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The length of the “Real Story” of the Washington City Paper’s Sept. 10 edition was one page. In the City Paper’s Oct. 1 edition it was two pages. Then, for some reason, the Oct. 8 edition featured as its cover story “My So-Called Stalker,” in which a woman pseudonymously writing as “Theresa” carried on for 12 pages about the ravages, indignities, victimizations, traumas, and persecutions of being a victim of stalking. I don’t have any problem sympathizing with the irritations, aggravations, or what-have-you that certain weirdos cause women—but as Theresa’s story carried on and on, from year to year, detailing her own hyperbolic descriptions and behavior, I could only become less credulous and less sympathetic. In fact, of all the stories that I’ve read or heard about women being harassed by men, Theresa’s is the most contrived, contradictory one that I’ve ever encountered.
For starters, Theresa describes herself, at the age of 25, as a student of martial arts for 14 years, as well as a competitor in martial arts contests. Are we supposed to believe that such a woman is going to be be intimidated by the booze-sneaking, wimpy, mentally challenged “Ron” that she describes? After she goes on to describe how Ron’s harassment caused her years of strife, indecision, torment, and fear, mingled with flowery descriptions of the threats that she both received and imagined, she continues to carry on about how she wonders if she could have taken some effective step to nip all this in the bud. I simply don’t know what to believe from this writer at this point. Why wouldn’t a martial artist as highly trained as she describes herself simply deck him at the first opportunity? Instead, Theresa embarks on a mission to convince us both of how wronged and terrified her life became, while yet how valiant and extraordinary were her struggles to avenge her wrongs. I am certainly not convinced of both of these.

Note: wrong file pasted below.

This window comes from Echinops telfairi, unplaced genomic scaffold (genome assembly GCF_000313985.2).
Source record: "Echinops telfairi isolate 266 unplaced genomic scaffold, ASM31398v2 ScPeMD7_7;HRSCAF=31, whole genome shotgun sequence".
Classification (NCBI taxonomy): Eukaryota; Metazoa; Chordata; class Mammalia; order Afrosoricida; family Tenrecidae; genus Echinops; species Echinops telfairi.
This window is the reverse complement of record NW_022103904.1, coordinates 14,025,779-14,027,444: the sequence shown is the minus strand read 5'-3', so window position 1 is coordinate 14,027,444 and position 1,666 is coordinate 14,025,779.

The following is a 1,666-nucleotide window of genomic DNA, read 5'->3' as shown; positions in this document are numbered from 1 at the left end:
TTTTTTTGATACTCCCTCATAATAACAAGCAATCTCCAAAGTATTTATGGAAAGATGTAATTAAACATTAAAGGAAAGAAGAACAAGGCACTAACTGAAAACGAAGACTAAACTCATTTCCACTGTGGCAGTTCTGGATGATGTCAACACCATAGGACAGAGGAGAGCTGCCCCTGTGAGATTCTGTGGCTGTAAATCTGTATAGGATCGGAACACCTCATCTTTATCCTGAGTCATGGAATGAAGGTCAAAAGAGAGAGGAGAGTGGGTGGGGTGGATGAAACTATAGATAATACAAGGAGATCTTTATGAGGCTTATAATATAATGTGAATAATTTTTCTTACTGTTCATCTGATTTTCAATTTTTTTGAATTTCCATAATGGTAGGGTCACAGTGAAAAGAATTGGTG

Throughout this story, Theresa’s character reveals itself as that of a woman with an imagination larger than her own life. She takes umbrage when addressed as “Ma’am” (“I was only 30, for godssake! I must look like shit….”). Over a period of some four years—and for all we are to know, even her entire life—she apparently has no romantic involvement. At the beginning of the story, she and her friends take a ghoulish delight in imagining what fiendish devices Ron might employ. The story includes allegations that the police are a noncooperative, incompetent, and ineffective deterrent against the threat of stalkers and that the use of restraining orders might cause even greater danger to “victims” like Theresa. Of this, I’m certainly not convinced. That Theresa’s character profile resembles that of a curiously insecure woman is even more evident from the fact that she chooses to remain anonymous.
If Theresa’s behavior, as described in “My So-Called Stalker,” made some kind of sense, instead of continually contradicting itself and taxing my ability to even find reason to believe it, this story might have represented responsible journalism. As it stands, this lengthy article reads like the very regrettable gossip of a nonassertive, misanthropic female with nothing much better to occupy her life than to perpetuate this kind of male-bashing. It is too bad that you hadn’t filled 12 pages of the City Paper with something more substantial.